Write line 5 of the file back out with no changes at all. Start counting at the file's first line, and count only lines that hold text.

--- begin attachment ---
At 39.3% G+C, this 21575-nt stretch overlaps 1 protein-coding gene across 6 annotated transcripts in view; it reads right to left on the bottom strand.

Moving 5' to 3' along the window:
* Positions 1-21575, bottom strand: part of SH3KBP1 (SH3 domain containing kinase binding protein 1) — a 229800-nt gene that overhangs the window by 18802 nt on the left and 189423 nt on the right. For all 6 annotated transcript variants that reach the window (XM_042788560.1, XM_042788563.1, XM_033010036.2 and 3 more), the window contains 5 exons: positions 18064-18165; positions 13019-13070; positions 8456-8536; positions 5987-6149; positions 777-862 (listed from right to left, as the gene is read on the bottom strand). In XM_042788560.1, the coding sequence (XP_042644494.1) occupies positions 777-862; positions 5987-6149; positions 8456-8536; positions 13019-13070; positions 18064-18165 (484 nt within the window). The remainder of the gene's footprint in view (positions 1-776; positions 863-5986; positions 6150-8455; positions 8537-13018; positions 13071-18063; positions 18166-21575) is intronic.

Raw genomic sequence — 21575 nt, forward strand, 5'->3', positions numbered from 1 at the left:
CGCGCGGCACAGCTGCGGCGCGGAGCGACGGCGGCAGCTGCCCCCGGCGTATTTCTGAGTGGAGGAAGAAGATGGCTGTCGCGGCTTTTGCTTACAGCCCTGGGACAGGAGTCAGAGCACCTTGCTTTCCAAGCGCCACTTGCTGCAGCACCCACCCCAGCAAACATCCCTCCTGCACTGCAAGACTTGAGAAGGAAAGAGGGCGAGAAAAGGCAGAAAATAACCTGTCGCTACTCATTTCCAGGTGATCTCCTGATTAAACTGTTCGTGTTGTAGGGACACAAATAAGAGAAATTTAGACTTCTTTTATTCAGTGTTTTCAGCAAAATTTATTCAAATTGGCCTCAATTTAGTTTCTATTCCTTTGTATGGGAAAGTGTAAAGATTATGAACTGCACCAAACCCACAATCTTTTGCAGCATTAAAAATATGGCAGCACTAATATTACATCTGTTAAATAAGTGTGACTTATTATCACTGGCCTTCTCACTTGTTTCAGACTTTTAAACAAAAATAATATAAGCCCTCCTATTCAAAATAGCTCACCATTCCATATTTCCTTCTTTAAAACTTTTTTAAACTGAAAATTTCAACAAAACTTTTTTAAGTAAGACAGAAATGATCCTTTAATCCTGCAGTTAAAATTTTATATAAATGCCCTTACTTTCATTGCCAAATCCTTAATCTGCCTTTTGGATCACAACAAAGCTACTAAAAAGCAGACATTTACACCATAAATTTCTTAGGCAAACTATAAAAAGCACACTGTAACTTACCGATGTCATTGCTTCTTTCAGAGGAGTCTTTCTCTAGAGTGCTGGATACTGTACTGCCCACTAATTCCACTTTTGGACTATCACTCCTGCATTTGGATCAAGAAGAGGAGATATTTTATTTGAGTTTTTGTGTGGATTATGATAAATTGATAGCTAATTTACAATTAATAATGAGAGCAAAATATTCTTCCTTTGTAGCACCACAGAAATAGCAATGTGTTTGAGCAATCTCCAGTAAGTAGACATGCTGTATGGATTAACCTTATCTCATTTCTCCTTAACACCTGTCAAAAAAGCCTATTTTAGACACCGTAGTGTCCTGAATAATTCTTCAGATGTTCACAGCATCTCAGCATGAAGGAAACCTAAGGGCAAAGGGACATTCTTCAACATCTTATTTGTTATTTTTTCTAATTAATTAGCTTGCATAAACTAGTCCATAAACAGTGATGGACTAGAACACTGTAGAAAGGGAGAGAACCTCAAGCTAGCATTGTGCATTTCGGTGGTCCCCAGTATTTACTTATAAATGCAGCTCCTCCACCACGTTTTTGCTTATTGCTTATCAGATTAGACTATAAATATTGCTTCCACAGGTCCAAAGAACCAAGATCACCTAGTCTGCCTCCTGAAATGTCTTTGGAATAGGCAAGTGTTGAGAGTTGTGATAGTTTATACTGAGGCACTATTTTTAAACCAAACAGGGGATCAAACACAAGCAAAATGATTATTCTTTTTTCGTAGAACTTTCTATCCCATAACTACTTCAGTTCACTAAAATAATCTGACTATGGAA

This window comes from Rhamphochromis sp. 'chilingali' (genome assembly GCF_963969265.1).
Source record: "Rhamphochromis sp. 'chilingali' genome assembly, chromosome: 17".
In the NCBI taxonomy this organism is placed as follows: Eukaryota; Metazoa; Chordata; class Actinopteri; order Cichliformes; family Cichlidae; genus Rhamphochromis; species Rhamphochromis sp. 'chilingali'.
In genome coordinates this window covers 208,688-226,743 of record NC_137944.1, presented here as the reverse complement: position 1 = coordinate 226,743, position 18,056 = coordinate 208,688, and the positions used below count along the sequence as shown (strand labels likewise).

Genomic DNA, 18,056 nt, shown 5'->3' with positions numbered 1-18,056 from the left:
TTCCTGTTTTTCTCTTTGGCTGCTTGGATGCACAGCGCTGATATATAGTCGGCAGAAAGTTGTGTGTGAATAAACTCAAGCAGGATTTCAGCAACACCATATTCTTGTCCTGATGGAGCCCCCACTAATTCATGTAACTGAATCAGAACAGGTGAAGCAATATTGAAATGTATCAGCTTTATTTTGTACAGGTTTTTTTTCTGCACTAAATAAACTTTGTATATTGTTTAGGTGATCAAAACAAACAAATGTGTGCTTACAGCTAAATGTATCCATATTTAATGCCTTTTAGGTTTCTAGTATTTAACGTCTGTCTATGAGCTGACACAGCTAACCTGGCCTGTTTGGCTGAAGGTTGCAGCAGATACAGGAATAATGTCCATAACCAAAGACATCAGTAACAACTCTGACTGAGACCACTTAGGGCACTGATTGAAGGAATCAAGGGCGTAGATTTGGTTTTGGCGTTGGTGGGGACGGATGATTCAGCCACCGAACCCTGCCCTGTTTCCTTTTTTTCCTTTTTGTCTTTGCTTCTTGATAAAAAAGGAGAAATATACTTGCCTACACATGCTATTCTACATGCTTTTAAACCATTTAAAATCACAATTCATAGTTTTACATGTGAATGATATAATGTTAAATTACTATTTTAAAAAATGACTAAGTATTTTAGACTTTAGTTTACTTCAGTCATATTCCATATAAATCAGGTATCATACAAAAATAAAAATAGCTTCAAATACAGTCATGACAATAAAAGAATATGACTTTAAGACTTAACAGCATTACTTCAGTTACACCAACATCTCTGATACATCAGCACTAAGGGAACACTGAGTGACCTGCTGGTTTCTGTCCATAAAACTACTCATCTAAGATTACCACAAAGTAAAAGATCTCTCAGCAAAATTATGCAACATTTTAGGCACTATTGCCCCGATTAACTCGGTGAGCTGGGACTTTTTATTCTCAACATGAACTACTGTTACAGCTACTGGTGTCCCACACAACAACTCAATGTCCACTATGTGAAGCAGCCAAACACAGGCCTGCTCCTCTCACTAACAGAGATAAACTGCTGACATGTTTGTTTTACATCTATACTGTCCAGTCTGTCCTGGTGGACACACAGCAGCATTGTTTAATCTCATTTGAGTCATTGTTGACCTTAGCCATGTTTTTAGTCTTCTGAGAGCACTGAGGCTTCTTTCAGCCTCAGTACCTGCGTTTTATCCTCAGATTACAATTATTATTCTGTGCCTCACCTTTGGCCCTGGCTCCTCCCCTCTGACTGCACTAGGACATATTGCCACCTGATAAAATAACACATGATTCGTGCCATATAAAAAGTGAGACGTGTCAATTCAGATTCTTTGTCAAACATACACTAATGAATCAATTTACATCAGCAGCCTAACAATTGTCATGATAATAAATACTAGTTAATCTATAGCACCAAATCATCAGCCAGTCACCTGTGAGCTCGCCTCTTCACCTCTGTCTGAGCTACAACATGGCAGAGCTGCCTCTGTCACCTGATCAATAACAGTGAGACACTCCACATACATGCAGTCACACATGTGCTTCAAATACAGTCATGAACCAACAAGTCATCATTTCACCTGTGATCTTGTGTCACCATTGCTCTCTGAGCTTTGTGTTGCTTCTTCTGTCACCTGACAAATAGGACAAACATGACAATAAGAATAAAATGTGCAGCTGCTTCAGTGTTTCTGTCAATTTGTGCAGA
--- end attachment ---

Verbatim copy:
CGCGCGGCACAGCTGCGGCGCGGAGCGACGGCGGCAGCTGCCCCCGGCGTATTTCTGAGTGGAGGAAGAAGATGGCTGTCGCGGCTTTTGCTTACAGCCCTGGGACAGGAGTCAGAGCACCTTGCTTTCCAAGCGCCACTTGCTGCAGCACCCACCCCAGCAAACATCCCTCCTGCACTGCAAGACTTGAGAAGGAAAGAGGGCGAGAAAAGGCAGAAAATAACCTGTCGCTACTCATTTCCAGGTGATCTCCTGATTAAACTGTTCGTGTTGTAGGGACACAAATAAGAGAAATTTAGACTTCTTTTATTCAGTGTTTTCAGCAAAATTTATTCAAATTGGCCTCAATTTAGTTTCTATTCCTTTGTATGGGAAAGTGTAAAGATTATGAACTGCACCAAACCCACAATCTTTTGCAGCATTAAAAATATGGCAGCACTAATATTACATCTGTTAAATAAGTGTGACTTATTATCACTGGCCTTCTCACTTGTTTCAGACTTTTAAACAAAAATAATATAAGCCCTCCTATTCAAAATAGCTCACCATTCCATATTTCCTTCTTTAAAACTTTTTTAAACTGAAAATTTCAACAAAACTTTTTTAAGTAAGACAGAAATGATCCTTTAATCCTGCAGTTAAAATTTTATATAAATGCCCTTACTTTCATTGCCAAATCCTTAATCTGCCTTTTGGATCACAACAAAGCTACTAAAAAGCAGACATTTACACCATAAATTTCTTAGGCAAACTATAAAAAGCACACTGTAACTTACCGATGTCATTGCTTCTTTCAGAGGAGTCTTTCTCTAGAGTGCTGGATACTGTACTGCCCACTAATTCCACTTTTGGACTATCACTCCTGCATTTGGATCAAGAAGAGGAGATATTTTATTTGAGTTTTTGTGTGGATTATGATAAATTGATAGCTAATTTACAATTAATAATGAGAGCAAAATATTCTTCCTTTGTAGCACCACAGAAATAGCAATGTGTTTGAGCAATCTCCAGTAAGTAGACATGCTGTATGGATTAACCTTATCTCATTTCTCCTTAACACCTGTCAAAAAAGCCTATTTTAGACACCGTAGTGTCCTGAATAATTCTTCAGATGTTCACAGCATCTCAGCATGAAGGAAACCTAAGGGCAAAGGGACATTCTTCAACATCTTATTTGTTATTTTTTCTAATTAATTAGCTTGCATAAACTAGTCCATAAACAGTGATGGACTAGAACACTGTAGAAAGGGAGAGAACCTCAAGCTAGCATTGTGCATTTCGGTGGTCCCCAGTATTTACTTATAAATGCAGCTCCTCCACCACGTTTTTGCTTATTGCTTATCAGATTAGACTATAAATATTGCTTCCACAGGTCCAAAGAACCAAGATCACCTAGTCTGCCTCCTGAAATGTCTTTGGAATAGGCAAGTGTTGAGAGTTGTGATAGTTTATACTGAGGCACTATTTTTAAACCAAACAGGGGATCAAACACAAGCAAAATGATTATTCTTTTTTCGTAGAACTTTCTATCCCATAACTACTTCAGTTCACTAAAATAATCTGACTATGGAA